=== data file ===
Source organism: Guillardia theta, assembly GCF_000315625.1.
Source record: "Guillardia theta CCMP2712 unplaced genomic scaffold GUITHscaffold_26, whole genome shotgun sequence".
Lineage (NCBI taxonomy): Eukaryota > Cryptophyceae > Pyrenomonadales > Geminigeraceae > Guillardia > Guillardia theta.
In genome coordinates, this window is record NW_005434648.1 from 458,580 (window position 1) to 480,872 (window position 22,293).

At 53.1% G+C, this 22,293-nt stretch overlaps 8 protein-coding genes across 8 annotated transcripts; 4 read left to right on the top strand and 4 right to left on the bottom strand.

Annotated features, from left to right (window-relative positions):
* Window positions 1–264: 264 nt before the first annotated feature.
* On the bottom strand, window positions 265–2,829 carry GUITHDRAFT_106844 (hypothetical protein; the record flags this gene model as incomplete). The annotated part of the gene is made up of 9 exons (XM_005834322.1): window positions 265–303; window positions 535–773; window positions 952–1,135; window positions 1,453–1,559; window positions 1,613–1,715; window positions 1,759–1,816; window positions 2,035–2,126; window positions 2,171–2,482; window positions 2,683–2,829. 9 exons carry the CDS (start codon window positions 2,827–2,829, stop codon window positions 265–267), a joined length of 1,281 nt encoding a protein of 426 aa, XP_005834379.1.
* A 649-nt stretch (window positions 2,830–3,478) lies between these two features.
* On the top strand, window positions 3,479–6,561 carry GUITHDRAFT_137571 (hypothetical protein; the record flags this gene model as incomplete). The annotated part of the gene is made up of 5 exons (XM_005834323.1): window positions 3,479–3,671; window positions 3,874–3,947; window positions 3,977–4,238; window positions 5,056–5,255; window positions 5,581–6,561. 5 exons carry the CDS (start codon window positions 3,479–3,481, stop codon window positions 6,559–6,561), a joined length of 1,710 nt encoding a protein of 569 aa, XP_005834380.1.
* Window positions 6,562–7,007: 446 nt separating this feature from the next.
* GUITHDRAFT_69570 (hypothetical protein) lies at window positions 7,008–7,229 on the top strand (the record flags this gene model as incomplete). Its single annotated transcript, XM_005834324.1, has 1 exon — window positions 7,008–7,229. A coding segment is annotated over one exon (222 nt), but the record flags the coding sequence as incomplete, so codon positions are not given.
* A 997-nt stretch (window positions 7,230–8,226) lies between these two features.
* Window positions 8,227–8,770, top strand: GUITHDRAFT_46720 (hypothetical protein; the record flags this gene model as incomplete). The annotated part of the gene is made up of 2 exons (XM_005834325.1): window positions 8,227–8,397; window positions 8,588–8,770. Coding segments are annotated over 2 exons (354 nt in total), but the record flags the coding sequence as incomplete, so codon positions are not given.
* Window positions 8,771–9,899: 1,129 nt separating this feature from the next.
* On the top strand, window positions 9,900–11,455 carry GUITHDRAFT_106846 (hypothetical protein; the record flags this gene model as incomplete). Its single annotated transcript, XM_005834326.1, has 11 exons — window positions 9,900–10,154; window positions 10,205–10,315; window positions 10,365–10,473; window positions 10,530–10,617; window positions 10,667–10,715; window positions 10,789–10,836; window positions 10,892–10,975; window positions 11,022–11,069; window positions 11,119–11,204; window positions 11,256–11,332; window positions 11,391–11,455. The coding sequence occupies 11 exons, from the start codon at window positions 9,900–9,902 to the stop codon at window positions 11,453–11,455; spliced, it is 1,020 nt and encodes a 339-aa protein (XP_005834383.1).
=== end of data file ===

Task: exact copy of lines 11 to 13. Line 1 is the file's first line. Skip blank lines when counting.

* Window positions 6,562–7,007: 446 nt separating this feature from the next.
* GUITHDRAFT_69570 (hypothetical protein) lies at window positions 7,008–7,229 on the top strand (the record flags this gene model as incomplete). Its single annotated transcript, XM_005834324.1, has 1 exon — window positions 7,008–7,229. A coding segment is annotated over one exon (222 nt), but the record flags the coding sequence as incomplete, so codon positions are not given.
* A 997-nt stretch (window positions 7,230–8,226) lies between these two features.